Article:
“Unconfirmed reports received that about nine people allegedly received treatment for injuries sustained. No cases have been opened,” Naidu said.
“On Wednesday, [February 15] the mayor did come to address us,” TOTT’s community source said. “We did not go inside the hall because we were afraid of what had happened the previous night. The mayor said she has sent people to send housing applications to Gqeberha and we are still waiting for that report back.”
For the third engagement, on Monday, February 20 the mayor was accompanied by ward 1 councillor, Asanda Nyumka and municipal housing officials for an update.
Residents were not satisfied with her update, however, and instead asked the mayor to bring officials from the provincial department of human settlement to answer for themselves.
Naidu confirmed the second meeting. “On 15/02, community members went to the police station and met with the Station Commander and thereafter proceeded to the community hall to meet with the mayor. At about 16:30, the meeting ended with no further disruptions,” said Naidu.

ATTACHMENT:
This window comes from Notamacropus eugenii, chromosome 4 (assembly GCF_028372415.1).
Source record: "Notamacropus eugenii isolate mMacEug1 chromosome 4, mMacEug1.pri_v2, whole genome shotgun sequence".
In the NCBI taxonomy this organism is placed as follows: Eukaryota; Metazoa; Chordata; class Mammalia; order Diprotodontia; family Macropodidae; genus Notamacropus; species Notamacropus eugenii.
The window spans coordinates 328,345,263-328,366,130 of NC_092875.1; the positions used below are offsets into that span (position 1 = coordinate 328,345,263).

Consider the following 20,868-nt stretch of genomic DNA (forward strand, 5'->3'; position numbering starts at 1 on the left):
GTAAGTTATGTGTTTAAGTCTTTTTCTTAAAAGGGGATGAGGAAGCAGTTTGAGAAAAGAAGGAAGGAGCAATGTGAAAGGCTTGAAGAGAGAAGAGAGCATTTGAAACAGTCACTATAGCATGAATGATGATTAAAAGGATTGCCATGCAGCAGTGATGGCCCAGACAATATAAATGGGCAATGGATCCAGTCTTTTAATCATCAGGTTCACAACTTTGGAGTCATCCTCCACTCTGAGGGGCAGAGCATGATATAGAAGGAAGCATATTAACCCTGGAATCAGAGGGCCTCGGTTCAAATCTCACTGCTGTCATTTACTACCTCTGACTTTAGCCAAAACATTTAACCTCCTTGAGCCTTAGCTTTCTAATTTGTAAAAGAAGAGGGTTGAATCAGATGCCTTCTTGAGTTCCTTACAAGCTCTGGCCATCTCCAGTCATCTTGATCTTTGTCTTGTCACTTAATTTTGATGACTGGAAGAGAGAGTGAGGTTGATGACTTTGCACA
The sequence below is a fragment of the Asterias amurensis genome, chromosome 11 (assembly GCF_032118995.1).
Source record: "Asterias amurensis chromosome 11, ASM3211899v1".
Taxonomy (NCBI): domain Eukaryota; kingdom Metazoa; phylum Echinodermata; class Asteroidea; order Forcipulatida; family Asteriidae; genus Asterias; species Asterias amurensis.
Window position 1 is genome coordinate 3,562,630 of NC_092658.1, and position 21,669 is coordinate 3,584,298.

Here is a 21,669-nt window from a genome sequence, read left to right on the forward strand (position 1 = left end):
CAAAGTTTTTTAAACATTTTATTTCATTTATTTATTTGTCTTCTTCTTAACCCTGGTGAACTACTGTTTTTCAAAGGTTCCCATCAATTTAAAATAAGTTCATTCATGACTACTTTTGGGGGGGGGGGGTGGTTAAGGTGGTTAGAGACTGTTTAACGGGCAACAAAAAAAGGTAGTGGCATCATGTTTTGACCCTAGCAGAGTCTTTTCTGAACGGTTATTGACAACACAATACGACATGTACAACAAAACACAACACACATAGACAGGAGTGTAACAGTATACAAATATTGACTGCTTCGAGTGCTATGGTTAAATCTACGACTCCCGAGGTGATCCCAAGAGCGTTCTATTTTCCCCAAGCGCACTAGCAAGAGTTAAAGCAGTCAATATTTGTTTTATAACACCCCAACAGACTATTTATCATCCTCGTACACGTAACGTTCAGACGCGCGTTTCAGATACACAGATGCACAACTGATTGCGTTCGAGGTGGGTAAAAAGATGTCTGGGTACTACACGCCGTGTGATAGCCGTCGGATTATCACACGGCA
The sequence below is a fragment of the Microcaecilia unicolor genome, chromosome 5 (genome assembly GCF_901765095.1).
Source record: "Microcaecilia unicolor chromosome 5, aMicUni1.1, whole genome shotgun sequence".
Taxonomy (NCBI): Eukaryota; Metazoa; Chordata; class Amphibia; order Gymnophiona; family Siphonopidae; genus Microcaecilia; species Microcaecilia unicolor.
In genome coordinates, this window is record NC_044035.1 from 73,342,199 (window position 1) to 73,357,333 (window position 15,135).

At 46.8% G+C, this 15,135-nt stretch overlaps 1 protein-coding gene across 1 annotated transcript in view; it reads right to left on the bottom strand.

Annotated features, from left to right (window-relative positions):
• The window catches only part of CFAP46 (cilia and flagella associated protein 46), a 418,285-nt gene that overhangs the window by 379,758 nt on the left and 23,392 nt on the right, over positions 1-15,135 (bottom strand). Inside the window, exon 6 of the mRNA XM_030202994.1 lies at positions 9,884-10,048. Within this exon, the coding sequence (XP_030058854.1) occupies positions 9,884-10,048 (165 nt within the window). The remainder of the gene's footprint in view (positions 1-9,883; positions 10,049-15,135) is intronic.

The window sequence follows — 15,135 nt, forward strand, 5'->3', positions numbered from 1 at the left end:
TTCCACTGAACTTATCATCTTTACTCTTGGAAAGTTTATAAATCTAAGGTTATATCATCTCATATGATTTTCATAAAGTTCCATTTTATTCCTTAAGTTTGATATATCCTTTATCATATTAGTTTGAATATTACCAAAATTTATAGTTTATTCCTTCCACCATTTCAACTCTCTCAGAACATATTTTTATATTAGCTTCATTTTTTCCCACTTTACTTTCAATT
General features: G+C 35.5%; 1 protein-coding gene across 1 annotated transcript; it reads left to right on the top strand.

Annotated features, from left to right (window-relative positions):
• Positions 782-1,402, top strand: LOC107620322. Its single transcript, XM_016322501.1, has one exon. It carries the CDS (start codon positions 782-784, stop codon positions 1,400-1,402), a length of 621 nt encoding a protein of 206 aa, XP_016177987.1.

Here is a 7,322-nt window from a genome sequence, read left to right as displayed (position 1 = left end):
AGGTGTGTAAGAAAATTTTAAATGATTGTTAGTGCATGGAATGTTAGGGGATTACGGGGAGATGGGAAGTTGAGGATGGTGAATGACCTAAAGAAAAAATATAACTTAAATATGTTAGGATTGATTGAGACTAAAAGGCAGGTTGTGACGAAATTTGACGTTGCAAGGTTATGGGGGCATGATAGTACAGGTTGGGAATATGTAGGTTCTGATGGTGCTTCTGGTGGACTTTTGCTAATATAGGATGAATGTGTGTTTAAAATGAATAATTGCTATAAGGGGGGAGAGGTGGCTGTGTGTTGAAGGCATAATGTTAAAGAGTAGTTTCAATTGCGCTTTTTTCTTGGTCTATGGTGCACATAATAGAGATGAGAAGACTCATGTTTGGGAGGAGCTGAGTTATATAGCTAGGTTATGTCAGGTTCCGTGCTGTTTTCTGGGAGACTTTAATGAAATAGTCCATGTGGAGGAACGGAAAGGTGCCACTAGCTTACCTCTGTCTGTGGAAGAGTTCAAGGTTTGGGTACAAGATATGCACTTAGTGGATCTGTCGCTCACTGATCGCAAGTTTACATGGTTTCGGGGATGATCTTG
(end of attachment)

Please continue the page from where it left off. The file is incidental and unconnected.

Naidu said cases of public violence, damage to essential infrastructure and kidnapping are under investigation.
Municipality Manager Advocate Rolly Dumezweni has already written to the Head of Department of Human Settlement for the inclusion of Mandela area, Ndlambe Municipality says.
Responding to questions from TOTT, municipal spokesperson Cecil Mbolekwa denied that municipal officials had been held hostage.
“There was no hostage situation. Instead residents wanted to be addressed by the municipal manager instead of municipal senior officials,” said Mbolekwa.
The municipality further confirmed that the residents were unhappy with their area being neglected in the ongoing rectification project.
“[This was] an expression of grievances from Mandela residents emanating from the exclusion of their area in a provincial rectification project. This simply means that Ndlambe Municipality is not is not the developer of the said project,” he explained.